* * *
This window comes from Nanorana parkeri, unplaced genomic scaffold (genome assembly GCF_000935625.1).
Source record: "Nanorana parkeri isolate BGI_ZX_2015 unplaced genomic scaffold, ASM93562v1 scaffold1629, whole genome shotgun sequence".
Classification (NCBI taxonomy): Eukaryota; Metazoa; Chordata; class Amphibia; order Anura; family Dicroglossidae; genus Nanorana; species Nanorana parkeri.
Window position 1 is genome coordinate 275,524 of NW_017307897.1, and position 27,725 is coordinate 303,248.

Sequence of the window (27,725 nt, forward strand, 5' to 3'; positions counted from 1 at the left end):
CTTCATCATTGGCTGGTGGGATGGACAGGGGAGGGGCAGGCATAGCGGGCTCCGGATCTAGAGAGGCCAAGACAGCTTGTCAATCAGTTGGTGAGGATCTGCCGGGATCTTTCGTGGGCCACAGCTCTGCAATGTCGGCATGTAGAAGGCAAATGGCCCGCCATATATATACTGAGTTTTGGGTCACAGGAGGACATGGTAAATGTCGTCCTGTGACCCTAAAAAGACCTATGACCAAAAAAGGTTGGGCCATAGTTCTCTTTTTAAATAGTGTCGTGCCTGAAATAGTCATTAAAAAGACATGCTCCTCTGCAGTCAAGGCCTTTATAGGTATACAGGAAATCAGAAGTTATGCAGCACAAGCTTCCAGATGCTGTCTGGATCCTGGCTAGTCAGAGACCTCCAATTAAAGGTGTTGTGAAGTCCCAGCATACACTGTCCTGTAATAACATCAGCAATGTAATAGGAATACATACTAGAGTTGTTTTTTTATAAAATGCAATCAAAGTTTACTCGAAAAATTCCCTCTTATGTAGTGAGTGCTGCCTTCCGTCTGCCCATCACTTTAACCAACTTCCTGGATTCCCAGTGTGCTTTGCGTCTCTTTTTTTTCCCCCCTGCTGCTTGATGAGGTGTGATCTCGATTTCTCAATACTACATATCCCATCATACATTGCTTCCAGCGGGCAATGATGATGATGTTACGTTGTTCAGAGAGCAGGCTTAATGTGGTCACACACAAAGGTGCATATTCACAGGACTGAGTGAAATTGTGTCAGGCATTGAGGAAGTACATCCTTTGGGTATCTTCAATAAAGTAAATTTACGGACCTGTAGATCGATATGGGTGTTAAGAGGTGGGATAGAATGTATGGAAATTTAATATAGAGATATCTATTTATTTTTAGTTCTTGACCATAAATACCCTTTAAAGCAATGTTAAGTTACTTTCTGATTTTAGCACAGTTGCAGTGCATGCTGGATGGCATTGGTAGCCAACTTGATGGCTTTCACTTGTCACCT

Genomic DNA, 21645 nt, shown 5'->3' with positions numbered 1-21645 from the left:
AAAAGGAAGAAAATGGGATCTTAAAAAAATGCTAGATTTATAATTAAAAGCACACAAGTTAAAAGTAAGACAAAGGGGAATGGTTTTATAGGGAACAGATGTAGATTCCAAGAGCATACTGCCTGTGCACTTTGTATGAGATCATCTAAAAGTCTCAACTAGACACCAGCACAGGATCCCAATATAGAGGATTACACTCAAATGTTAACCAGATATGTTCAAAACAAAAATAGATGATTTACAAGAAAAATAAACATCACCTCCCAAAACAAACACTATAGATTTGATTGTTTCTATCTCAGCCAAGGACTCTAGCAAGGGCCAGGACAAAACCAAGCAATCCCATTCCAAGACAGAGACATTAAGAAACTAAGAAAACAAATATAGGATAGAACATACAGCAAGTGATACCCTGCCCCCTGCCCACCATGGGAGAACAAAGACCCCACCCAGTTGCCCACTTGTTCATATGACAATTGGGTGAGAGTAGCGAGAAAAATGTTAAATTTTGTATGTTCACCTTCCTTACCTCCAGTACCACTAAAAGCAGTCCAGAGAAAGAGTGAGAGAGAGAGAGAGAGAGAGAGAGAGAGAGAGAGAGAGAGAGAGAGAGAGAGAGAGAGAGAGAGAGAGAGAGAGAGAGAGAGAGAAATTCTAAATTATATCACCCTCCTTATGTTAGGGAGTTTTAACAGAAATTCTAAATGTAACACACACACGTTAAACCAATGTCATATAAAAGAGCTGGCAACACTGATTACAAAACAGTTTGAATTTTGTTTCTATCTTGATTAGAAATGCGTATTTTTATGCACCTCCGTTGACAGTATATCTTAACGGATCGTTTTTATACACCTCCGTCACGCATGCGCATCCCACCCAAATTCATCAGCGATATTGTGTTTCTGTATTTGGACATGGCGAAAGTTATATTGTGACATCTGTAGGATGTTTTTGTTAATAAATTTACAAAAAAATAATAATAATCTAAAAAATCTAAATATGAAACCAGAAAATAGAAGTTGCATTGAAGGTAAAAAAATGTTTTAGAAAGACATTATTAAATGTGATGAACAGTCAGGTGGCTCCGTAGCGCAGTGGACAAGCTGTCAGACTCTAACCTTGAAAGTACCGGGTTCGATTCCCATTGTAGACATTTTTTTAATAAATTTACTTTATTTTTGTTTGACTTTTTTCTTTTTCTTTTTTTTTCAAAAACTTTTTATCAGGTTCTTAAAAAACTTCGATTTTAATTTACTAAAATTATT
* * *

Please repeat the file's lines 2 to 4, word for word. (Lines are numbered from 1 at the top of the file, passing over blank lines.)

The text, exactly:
Source record: "Nanorana parkeri isolate BGI_ZX_2015 unplaced genomic scaffold, ASM93562v1 scaffold1629, whole genome shotgun sequence".
Classification (NCBI taxonomy): Eukaryota; Metazoa; Chordata; class Amphibia; order Anura; family Dicroglossidae; genus Nanorana; species Nanorana parkeri.
Window position 1 is genome coordinate 275,524 of NW_017307897.1, and position 27,725 is coordinate 303,248.